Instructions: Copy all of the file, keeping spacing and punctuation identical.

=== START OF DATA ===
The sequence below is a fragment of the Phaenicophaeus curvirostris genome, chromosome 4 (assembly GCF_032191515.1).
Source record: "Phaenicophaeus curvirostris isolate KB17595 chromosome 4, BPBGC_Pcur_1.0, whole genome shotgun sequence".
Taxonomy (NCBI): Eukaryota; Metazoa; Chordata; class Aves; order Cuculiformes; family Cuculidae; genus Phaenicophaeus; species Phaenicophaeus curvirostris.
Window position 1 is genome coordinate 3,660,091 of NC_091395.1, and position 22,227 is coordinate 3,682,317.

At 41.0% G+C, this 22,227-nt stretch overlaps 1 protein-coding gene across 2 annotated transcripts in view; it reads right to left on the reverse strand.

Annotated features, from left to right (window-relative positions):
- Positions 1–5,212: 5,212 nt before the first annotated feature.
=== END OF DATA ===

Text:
The sequence below is a fragment of the Phaenicophaeus curvirostris genome, chromosome 4 (assembly GCF_032191515.1).
Source record: "Phaenicophaeus curvirostris isolate KB17595 chromosome 4, BPBGC_Pcur_1.0, whole genome shotgun sequence".
Taxonomy (NCBI): Eukaryota; Metazoa; Chordata; class Aves; order Cuculiformes; family Cuculidae; genus Phaenicophaeus; species Phaenicophaeus curvirostris.
Window position 1 is genome coordinate 3,660,091 of NC_091395.1, and position 22,227 is coordinate 3,682,317.

At 41.0% G+C, this 22,227-nt stretch overlaps 1 protein-coding gene across 2 annotated transcripts in view; it reads right to left on the reverse strand.

Annotated features, from left to right (window-relative positions):
- Positions 1–5,212: 5,212 nt before the first annotated feature.